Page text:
2. The Chinese will prematurely relinquish their fight against the inflation which was unleashed by their huge, unfocused stimulus’ efforts of the past two years, in the estimation that the threat to the regime’s predominance posed by slow growth and falling employment is now greater than that posed by rapidly rising prices.
  3. As noted above, the Fed will find an excuse to revisit a programme of ’quantitative easing’ (i.e., money printing) without first being forced to sit by and watch a prolonged retrenchment in economic activity
  4. The US dollar will undergo a renewed, sharp decline, allowing existing carry-trades and ‘Risk On’ mixes to be reinstituted with the least demand for original thought. Here we should note that while, ceteris paribus, a flight from the dollar should not automatically boost commodity prices in other currencies, a combination of having a greater marginal impact in a much smaller market and the active contracting of paired trades does in practice tend to bring about such a broad appreciation.

If none of these detachments of the US Cavalry appears over the horizon in a timely enough fashion, or until there is unequivocal evidence that speculative appetite has somehow been reignited and – critically – refuelled in some other, wholly unforeseen fashion, our sense is that we have tougher times ahead, times that will provide less political cover and certainly a much reduced accounting leeway than the dominant school of macro-Micawberism has enjoyed for the bulk of these past two years of centrally-engineered rises in asset prices and the upwardly-sloped economic indicators which have accompanied them.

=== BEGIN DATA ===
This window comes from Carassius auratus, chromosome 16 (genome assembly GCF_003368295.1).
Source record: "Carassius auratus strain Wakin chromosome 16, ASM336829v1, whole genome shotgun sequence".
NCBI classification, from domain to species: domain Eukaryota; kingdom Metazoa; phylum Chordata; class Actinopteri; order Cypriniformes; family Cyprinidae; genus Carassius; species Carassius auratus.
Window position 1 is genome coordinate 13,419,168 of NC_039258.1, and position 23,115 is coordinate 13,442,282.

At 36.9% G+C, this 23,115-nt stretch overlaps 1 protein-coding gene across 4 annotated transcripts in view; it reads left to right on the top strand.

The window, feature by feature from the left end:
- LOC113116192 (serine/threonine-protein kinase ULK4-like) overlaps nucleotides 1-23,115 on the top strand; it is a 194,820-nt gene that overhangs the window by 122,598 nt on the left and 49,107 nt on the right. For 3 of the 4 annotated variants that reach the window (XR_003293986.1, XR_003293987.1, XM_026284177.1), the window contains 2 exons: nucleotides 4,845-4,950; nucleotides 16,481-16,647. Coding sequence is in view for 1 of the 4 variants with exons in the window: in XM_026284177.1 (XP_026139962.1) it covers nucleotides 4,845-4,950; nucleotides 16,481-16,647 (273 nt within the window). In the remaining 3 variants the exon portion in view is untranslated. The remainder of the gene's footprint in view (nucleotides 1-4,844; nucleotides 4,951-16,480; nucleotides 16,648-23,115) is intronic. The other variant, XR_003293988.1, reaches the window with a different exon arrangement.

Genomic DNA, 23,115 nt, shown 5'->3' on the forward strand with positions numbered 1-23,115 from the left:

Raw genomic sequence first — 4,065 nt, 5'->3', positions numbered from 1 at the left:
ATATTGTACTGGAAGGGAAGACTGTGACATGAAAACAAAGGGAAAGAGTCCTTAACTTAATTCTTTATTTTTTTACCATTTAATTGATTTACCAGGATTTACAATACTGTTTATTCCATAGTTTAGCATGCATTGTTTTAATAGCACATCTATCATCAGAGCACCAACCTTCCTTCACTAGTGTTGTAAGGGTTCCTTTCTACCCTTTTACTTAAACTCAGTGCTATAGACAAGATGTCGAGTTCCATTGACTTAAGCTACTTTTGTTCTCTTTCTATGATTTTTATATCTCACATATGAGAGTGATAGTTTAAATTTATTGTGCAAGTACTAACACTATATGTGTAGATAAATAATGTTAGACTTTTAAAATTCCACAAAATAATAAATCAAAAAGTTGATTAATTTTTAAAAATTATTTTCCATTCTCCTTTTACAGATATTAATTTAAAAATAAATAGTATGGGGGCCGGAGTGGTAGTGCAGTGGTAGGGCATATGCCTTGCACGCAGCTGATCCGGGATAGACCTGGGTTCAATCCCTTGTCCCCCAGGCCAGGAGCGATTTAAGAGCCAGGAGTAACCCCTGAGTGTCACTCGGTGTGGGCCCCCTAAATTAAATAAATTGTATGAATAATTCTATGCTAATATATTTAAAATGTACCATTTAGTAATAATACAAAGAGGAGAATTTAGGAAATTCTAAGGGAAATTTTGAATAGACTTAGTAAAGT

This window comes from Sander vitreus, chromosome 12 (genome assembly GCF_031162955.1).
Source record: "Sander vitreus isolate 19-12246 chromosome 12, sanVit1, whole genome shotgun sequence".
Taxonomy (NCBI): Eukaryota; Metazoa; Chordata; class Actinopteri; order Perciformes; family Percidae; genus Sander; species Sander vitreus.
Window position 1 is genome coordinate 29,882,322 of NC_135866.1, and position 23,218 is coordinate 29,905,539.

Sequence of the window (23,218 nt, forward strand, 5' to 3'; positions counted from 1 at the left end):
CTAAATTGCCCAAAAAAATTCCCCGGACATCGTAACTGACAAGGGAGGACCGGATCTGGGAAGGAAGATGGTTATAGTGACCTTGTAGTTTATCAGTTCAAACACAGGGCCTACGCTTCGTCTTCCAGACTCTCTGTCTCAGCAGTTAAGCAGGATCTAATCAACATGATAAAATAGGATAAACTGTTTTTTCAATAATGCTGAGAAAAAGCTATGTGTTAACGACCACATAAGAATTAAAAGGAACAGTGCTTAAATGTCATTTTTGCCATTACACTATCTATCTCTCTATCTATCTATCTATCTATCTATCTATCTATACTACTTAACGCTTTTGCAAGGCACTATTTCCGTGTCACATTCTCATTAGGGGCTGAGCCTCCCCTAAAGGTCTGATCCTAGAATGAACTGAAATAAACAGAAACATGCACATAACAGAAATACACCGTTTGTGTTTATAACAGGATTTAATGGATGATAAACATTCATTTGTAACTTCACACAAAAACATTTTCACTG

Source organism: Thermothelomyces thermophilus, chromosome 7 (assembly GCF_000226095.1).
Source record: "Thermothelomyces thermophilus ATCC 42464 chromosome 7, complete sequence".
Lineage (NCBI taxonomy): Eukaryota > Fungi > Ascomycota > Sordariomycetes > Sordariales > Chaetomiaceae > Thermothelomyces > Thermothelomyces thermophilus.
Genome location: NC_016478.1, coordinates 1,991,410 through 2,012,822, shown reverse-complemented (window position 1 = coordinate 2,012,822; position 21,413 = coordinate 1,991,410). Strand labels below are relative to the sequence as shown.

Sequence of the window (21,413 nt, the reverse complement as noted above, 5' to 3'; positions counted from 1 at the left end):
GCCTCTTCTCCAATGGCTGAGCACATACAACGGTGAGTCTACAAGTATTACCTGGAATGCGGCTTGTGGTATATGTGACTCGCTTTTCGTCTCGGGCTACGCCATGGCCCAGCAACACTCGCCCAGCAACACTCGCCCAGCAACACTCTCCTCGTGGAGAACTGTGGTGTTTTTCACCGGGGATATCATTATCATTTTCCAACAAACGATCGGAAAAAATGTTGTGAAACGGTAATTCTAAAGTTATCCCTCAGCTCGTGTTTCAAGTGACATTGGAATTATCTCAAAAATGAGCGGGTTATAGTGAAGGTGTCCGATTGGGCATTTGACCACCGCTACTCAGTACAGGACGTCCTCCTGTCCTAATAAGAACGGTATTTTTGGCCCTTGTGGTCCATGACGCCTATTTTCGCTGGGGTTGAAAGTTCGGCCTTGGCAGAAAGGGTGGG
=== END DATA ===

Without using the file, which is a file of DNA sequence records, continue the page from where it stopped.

1 Comment

  • Aftab Singh says:

    Great article & great site!

    As we never cease to point out, the immediate effect of monetary injections is to reinvigorate business revenue streams and—at first—profits. And so it has been through the Great Reflation.

    Thereafter, however, the monetary influx means prices begin to rise—stubbornly not in the sectors whose overbuilding and later collapse are the intended welfare recipients—and as their changes become more unpredictable, they both dilute the money’s growth-inducing potency and swamp out the signals conveyed by prices, signals upon which all economic decisions—whether taken by producers or consumers—must be based.

    Unless the monetary authorities then abandon all sense of responsibility, their actions—however reluctantly taken—to counter this will tend to reduce real money supply, either actively (by slowing its nominal growth), or passively (by not adding sufficient to offset its declining purchasing power).

    At this point, those whose continued expansion—and perhaps even their very continuance—in business has become too heavily dependent on the maintenance stimulus rush will again start to falter.

    I think this interpretation of the ‘real money supply’ is right. Looking at the following chart of ‘Real money supply growth’ in the OECD, it seems that the latter statement has been in progress for some months now. (The chart is updated until March 2011):

    http://greshams-law.com/wp-content/uploads/%27Real%27%20Broad%20Money%20Growth%20in%20the%20OECD.png